Mar 7, 2020
This week on MIA Radio, we chat with Beatrice Birch who is the initiator of the residential healing community Inner Fire. For over 35 years, Beatrice worked as a Hauschka artistic therapist in integrative clinics and inspiring initiatives in England, Holland and the USA where the whole human being of body, soul and spirit was recognized and appreciated in the healing process. She has lectured and taught as far afield as Taiwan.
Her passionate belief in both the creative spirit within everyone and the importance of choice, along with her love and interest in the human being has taken her also into prisons where she has volunteered for many years offering soul support through Alternatives to Violence work and watercolor painting.
In this interview, we discuss how Inner Fire works to help the people that attend, and how a core principle of their healing work is that ‘human being are creators, not victims’.
Beatrice’s background and experiences as someone providing alternative help and support for mental and emotional challenges, including her time in the UK National Health Service (NHS) utilizing Hauschka artistic therapy and other artistic therapies alongside improving nutrition and connection to new skills.
How she came to be interested in the resilience of the human spirit, wanting to understand why some people cope and others do not.
That Beatrice worked for many years in prison settings, working with Alternatives to Violence (AVP) and providing artistic therapies to inmates before founding Inner Fire, based in Vermont.
Inner Fire is a proactive healing community officially recognised by the state of Vermont as a Therapeutic Community Residence (TCR) that has been operating as a 501(c)(3) non-profit for almost 6 years.
How Inner Fire provides a medication-free approach to recovery from debilitating or traumatic life experiences, helping people to reclaim their lives.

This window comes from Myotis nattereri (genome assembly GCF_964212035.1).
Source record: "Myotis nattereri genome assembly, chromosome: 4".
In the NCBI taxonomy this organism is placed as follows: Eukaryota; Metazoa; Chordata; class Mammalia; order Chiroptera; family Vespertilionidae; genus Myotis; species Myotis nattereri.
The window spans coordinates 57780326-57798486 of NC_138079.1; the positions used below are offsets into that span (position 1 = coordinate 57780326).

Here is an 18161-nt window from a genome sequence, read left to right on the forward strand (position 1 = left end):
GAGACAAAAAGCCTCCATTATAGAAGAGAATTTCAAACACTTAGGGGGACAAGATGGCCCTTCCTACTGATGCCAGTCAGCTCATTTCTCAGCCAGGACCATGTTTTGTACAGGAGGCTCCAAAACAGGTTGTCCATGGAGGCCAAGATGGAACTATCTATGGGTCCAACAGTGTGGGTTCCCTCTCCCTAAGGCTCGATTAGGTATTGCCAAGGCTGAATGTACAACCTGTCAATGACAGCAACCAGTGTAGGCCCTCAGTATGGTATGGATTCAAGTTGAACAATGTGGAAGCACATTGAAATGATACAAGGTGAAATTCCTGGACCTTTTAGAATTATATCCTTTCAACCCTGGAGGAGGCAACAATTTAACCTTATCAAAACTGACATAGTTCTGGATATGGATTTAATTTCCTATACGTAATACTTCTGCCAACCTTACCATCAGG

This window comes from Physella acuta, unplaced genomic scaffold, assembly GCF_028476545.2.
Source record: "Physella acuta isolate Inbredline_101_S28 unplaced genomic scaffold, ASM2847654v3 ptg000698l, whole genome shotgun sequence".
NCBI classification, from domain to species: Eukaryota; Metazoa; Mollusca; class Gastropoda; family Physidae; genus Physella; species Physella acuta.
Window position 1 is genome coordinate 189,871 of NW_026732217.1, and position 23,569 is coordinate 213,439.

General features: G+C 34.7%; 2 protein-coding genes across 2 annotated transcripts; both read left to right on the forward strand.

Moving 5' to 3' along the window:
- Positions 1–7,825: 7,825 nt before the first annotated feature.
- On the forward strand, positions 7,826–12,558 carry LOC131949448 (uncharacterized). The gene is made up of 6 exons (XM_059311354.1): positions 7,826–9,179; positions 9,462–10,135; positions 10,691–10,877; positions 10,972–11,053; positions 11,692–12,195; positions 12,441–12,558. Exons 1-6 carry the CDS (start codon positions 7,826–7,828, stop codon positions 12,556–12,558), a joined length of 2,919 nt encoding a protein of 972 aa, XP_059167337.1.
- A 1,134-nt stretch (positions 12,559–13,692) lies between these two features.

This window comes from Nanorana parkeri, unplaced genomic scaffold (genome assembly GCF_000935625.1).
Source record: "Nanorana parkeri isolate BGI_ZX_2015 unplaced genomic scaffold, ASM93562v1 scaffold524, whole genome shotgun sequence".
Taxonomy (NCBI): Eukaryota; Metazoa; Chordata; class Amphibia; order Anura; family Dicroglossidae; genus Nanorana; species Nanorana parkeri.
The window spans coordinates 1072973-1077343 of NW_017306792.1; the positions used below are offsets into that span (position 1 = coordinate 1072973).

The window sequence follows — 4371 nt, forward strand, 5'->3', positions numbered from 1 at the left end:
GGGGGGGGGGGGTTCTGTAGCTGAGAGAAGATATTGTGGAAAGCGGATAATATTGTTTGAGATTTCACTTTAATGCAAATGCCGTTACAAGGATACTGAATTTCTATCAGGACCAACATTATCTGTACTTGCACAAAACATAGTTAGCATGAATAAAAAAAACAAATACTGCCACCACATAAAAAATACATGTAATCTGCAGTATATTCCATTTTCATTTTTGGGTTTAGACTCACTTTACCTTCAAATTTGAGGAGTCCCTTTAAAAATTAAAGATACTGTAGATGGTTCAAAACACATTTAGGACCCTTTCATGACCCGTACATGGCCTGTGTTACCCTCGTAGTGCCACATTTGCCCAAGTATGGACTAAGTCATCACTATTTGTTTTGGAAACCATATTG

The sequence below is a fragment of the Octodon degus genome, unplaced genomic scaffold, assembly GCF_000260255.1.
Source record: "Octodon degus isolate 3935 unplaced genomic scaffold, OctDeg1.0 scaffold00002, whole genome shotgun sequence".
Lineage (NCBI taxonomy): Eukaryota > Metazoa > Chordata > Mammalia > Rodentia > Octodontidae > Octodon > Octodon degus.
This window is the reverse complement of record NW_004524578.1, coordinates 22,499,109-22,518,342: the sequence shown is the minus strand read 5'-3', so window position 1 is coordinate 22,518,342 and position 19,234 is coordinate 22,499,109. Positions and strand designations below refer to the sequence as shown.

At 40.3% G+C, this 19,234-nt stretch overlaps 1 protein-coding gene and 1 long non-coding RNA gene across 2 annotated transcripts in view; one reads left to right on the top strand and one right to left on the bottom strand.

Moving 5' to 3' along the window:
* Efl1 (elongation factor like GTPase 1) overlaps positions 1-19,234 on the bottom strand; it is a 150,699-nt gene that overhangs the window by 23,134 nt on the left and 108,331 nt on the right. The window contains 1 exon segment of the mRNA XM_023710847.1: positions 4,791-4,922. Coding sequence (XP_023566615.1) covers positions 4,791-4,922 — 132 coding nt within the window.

That Beatrice believes in the importance of allowing people to connect with their divine, creative selves and this leads to a core principle of Inner Fire which is that ‘human being are creators, not victims’.
Inner Fire doesn’t influence a person’s choice to stay on or come off psychotropic drugs, but they will work with people who want to gradually taper either to a comfortable level or off completely.
Beatrice presented a paper to ISPS Rotterdam entitled: Suppose ‘Mental Health’ is a Reductionist Term for ‘Soul Health’…
How Beatrice describes those that come for help as ‘seekers’ and those from Inner Fire that support them as ‘guides’.
That the focus of Inner Fire is participation, connection and community achieved by learning new skills in a group environment, getting people out of their heads and into their limbs.
The importance of rhythm when following the Inner Fire programme and how it is key to the healing process.
Inner Fire has a staff psychiatrist who has an appreciation of the spiritual dimensions of our lives, allowing spiritual and biological aspects to coexist.
How Beatrice’s experience is that while medications can be helpful for some for a time, typically one drug will lead to another and then another and ultimately to hospitalisation.
Where tapering is concerned, the seeker and the psychiatrist together decide on the tapering approach but that it is recognised that tapering must be slow and must adapt to the experience of the person trying to reduce.
That Beatrice wants to raise enough money to provide a space where people can freely express the emotion that often arises as they come off their psychotropic drugs.
Inner Fire is currently private pay and that people donating can therefore help seekers who want to attend but don’t have the financial resources.
How Inner Fire is not a profit-motivated enterprise because the focus is on the individual’s healing journey.
Bob Whitaker helped open the east wing of the Inner Fire home.